The Possibilities of ADD

As an avid reader and one possessed by the passion for personal transformation, every once in a while I come across a book that has me smitten from the opening chapter. My latest infatuation is fixed on a book written by a couple, Rosamund Stone Zander & Benjamin Zander, entitled The Art of Possibility.

None of the concepts they have written about are completely new to me. I have a background in Cognitive Therapy and training in Life Coaching, so the idea that we manifest the world we see through our thoughts about it, is not only familiar to me but almost a personal manifesto of sorts. What does make this book different, in my eyes, is not the message it delivers but the questions it begs you to ask of yourself. This is exactly the point in which the power of Coaching and Cognitive Therapy is also found. People learn not so much from what they are told, but from what they discover for themselves.

The message of this book resonates loud and clear with me: if you intend to transform your life, you first need to look at it through an entirely new lens, one that is crystal clear with possibilities rather than muddied and fogged with thoughts of failures and problems. After all, the authors tell us – it`s all invented anyway. I wonder how this message might change the life of an ADDer who is coming to terms with the diagnosis. So much emphasis is put on the disorder, it is easy to forget that some of the characteristics of ADHD could actually be employed as strengths, if used properly.

I know this sounds absurd, the idea that ADHD could be a strength. Currently there is much debate around the notion that it may even be a gift. Most people who live with it would beg to differ. However, if we play around with this idea in the spirit of possibility, new views of the horizon can emerge. Yes, I accept that ADD is a disorder, insofar as the ninety percent of the population (give or take) wired in a neurotypical way create the rules and structures in which the ADDer struggles. However, life is not always linear, systematic, or logical. There come times that a brain wired for obscure, tangential, circular thinking styles and hyperactive, hyper-focused energy is not only an asset but crucial.

In his book, The Da Vinci Method, Garrett La Porto argues that when ADDers are activated and truly engaged in what they are doing, they can apply an extraordinarily high degree of focus and energy in achieving that endeavour. He argues that the level at which they are capable of engaging far surpasses that which `normal` people are capable of. The drawback: their routine output, the kind that keeps day-to-day life ticking along, is also far less than that which `normal` people produce. However, there are times in life when high engagement and output is demanded – times of innovation, proliferation, creativity, exploration, crisis or even war. Its during these times that an ADDer`s brain wiring could be viewed not as disorder, but actually functional. I`m not saying he (La Porto) is right and I don`t know of any science that suggests he is. I`m just saying – it`s a POSSIBILITY...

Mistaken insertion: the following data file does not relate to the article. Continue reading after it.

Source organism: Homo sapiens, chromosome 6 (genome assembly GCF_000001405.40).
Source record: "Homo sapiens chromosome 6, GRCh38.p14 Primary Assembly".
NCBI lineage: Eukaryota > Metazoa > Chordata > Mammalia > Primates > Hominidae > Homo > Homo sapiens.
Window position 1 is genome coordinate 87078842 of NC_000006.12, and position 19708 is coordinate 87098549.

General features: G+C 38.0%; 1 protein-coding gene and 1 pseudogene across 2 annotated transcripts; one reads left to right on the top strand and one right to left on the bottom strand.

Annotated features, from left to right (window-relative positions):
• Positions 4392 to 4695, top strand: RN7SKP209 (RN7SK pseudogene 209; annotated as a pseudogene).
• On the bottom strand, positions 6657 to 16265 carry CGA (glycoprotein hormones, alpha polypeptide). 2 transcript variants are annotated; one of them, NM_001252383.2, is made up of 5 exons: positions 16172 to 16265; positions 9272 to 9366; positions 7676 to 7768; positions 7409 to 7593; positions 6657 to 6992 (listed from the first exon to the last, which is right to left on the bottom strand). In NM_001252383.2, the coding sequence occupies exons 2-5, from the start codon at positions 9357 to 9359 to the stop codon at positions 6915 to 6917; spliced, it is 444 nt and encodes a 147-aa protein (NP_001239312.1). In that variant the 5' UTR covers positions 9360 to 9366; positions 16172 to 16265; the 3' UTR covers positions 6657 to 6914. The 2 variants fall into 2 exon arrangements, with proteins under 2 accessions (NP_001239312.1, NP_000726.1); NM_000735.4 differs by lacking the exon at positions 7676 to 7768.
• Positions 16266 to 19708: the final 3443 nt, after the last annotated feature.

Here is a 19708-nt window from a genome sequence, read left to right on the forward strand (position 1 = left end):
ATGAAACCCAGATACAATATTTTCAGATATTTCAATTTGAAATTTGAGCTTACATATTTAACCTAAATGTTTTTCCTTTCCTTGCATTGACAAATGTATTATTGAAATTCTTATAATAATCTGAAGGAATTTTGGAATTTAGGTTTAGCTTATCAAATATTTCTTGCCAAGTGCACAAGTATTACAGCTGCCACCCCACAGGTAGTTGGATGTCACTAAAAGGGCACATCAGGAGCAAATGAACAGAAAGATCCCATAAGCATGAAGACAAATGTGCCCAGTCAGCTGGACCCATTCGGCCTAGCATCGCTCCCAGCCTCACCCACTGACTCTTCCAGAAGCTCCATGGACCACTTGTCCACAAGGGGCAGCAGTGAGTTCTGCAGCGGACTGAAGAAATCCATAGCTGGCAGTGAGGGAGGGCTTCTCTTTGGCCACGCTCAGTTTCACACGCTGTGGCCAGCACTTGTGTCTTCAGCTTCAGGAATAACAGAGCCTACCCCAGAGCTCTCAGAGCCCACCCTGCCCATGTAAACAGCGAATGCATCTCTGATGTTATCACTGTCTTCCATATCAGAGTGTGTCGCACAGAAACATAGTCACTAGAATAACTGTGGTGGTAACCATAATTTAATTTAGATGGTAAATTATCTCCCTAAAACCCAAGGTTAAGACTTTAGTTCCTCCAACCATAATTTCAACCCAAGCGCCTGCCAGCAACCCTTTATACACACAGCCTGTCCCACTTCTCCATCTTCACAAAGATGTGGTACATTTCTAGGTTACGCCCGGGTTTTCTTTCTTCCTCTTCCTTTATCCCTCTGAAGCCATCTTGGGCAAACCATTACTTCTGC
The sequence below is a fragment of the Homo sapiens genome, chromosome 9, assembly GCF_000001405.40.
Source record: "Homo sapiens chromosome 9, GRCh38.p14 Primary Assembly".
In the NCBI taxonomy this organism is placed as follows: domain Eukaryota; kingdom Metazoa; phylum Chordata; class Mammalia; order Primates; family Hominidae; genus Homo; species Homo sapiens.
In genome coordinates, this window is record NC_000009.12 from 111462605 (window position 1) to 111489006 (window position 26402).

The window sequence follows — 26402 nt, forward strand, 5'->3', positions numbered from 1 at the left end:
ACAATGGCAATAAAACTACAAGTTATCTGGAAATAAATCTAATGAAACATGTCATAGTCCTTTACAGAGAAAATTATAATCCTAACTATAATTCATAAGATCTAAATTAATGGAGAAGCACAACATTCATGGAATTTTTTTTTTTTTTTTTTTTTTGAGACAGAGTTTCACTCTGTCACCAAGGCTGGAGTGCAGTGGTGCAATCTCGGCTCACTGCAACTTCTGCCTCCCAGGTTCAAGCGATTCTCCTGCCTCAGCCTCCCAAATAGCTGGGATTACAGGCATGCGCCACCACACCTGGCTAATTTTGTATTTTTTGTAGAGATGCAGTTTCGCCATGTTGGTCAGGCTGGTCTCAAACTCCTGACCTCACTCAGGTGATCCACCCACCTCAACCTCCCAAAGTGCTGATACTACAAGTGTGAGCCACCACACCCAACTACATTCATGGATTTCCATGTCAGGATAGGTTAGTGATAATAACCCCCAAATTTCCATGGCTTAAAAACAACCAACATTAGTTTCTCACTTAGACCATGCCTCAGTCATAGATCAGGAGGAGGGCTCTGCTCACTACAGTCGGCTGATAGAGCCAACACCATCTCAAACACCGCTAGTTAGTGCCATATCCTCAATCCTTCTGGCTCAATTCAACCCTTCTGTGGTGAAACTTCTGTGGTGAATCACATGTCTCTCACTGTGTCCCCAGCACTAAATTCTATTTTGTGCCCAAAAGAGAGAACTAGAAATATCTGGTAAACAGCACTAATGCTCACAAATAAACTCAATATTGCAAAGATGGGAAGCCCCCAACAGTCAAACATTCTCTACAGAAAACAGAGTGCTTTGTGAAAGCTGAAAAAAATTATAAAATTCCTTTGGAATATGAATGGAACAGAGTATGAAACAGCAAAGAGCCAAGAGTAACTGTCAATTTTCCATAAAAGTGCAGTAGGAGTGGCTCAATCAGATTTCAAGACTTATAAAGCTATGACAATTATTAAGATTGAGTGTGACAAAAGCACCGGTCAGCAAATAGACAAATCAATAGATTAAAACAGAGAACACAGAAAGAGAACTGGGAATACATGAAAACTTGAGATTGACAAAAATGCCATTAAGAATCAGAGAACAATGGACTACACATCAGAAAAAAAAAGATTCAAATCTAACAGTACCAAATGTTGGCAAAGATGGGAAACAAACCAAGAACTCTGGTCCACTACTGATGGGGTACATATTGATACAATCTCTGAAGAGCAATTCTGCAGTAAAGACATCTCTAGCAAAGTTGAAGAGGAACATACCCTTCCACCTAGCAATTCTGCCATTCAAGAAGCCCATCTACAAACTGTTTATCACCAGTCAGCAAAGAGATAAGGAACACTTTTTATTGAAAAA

No one will argue that being short has it`s disadvantages. I`m almost positive that being exceedingly tall has its drawbacks too. But there could be times when being either tall or short puts you at an advantage for getting certain things done. Maybe the advantages aren`t nearly as plentiful as the disadvantages however one thing is certain – the more you focus on what seems impossible rather than what could be, you decidedly live in a world that will close its doors to you.

ADD is a challenge, there is no doubt about that. It becomes especially challenging when you try to force yourself live a neurotypical life. Technically, you could drive your car in reverse everyday and probably still get to your destination, but your journey will go a lot smoother and more enjoyably if you operate your car the way it was designed to be driven. Living well and flourishing with ADD means learning how to use your brain the way it is designed to used. Pause and listen to what your vehicle is telling you, pay attention to each journey, and the things you need to run smoothly will become apparent to you. If you get to know your brain, how it works and what it needs, and then you adjust your environment, habits and thoughts accordingly, to the best of your ability – you open up a world that is full to the brim with possibilities and the only doors that close are the ones you slam yourself.

Benjamin Zander @ TED

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Olde Cashmere profile image

Olde Cashmere 4 years ago from Michigan, United States

Well written hub Nordy. I have struggled with this my whole life, thank you for putting a positive spin on it for me. I'm going to have to check out that book. Voted up, useful, and interesting (:


Nordy profile image

Nordy 4 years ago from Canada Author

Thanks so much Olde Cashmere. It's taken me many years to like my ADD brain. It makes life hard, but also kind of crazy and fun. Thanks for your votes!

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